Men in Tajikistan dared to walk out their doors with a beard at a time when reports are widespread of authorities forcibly shaving men with a face full of hair, allegedly to combat the growing influence of Islam there.

22. ‘Our never dying spirit hasn’t subsided’

Nepalese began to rebuild after their country was rocked by three earthquakes that left more than 9,000 people dead and displaced millions. “Can an earthquake be so ruthless?” wrote Global Voices contributor Sanjib Chaudhary about his experience in the first terrifying tremor. “I still can’t imagine it was an earthquake: it was an Armageddon. But our never dying spirit hasn’t subsided. We will soon bounce back.”

23. How do you say cockatoo in Warumungu and Muisca?

A radio program and audio podcast that stars a fictional white cockatoo taught children in Australia's Northern Territory about the indigenous Warumungu language and culture, while in Colombia, a group of linguistics and anthropology students are using digital tools to resurrect the extinct indigenous Muisca language.

24. Soapy ingenuity in Burkina Faso

Two students at the International Institute for Water and Environmental Engineering in Ouagadougou, Burkina Faso, invented a soap made from locally sourced herbs and natural ingredients that repels mosquitoes carrying deadly diseases such as malaria.

25. #FreeZone9Bloggers

After 18 months in prison on baseless charges of terrorism, the Zone9 bloggers in Ethiopia, some of whom are Global Voices members, were acquitted. The case was a distressing example of the country's treatment of freedom of expression, but the response it inspired from the Global Voices community and beyond was a heartening antidote.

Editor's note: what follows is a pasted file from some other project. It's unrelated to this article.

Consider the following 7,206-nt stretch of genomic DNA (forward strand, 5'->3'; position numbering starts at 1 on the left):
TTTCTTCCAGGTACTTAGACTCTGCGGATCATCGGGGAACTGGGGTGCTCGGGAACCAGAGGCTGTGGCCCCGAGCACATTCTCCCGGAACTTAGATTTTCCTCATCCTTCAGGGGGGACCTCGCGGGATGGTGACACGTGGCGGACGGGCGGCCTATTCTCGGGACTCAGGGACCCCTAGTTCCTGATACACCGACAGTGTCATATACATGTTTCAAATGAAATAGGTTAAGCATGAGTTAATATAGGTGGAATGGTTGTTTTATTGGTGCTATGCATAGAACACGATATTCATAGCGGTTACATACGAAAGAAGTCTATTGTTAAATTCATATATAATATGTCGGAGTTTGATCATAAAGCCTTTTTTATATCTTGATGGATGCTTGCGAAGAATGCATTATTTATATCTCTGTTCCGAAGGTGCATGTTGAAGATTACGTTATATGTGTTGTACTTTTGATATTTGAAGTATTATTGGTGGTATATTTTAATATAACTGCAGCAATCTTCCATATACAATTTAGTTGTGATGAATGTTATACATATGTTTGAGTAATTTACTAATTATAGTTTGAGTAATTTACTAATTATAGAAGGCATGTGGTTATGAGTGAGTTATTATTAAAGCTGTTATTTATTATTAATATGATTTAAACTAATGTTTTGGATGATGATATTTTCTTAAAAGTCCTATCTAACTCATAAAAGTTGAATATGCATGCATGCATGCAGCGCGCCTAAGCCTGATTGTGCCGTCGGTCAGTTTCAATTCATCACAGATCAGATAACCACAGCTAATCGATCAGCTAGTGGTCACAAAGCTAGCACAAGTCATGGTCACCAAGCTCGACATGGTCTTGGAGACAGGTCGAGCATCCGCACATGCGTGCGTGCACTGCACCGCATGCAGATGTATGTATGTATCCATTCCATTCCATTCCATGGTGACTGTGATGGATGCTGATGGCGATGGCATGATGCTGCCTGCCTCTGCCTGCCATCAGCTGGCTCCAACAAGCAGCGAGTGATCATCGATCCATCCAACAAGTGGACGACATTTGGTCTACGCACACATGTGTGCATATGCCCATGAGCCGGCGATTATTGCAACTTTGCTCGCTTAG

All members of Zone9 in Addis Ababa, 2012. Photo courtesy of Endalk Chala.

All members of Zone9 in Addis Ababa, 2012. Photo courtesy of Endalk Chala.

26. #Justice4Morocco

Similar efforts are now needed in Morocco, where seven civil society advocates, including longtime Global Voices contributor Hisham Almiraat, face trial for their advocacy.

27. Azerbaijan's deteriorating human rights record 

Azerbaijan, where nearly one hundred human rights activists, journalists, bloggers and civil society representatives languishing in jails, deserves the world's attention, too. The crackdown on dissent was such that pro-government groups of people showed up at important hearings of those on trial, apparently to take away seats from other potential spectators.

28. Injustice swept under the rug in the Philippines

Social justice, or the lack thereof, was thrust into the spotlight in the Philippines when Pope Francis made an official tour of the country. Authorities interfered with protesters and hid away street children and the urban poor to save face.

Human rights groups were blocked by the police from getting near the pope motorcade. Image from Facebook page of Kathy Yamzon

Human rights groups were blocked by the police from getting near the pope motorcade. Image from Facebook page of Kathy Yamzon

29. Fact-checking bombshell claims in Ukraine

Russia and its supporters continued to push their influence over the Internet and media, while bloggers worked to expose their efforts. In the self-declared Luhansk People’s Republic in eastern Ukraine, for example, Russian and Ukranian social media users quickly pointed out discrepancies in authorities’ reveal that they had discovered a cache of American-made weapons at the local airport. Turns out the image of the weapon came from video game “Battlefield 3.”

30. A flood of Colombian goodwill in Chile 

Colombian migrants in Chile, who often face discrimination, organized effective relief efforts when flooding hit the northern part of the country. “For those who think ALL immigrants are delinquents, the images of Colombians in #Copiapó are incredible silencers,” one Twitter user wrote.

31. A helping hand for hospitals in Pakistan

When a deadly heatwave rolled through Pakistan during the Islamic fasting month of Ramadan, citizens of Karachi mobilized to collect resources for run-down government hospitals treating victims.

32. ‘Hate is not what humans should do’

And ISIS militants executed freelance Japanese journalist Kenji Goto in Syria — one of the heinous group's many, many victims in 2015. Throughout his career reporting on conflict in the Middle East and Africa, Goto recorded his observations on his social media accounts, and they remain as poignant as ever:

Close your eyes. Bear it. If we become angry and yell, we are doomed. This is like prayer. Hate is not what humans should do. Judgment lies with God. That is what I learned from my Arab brothers.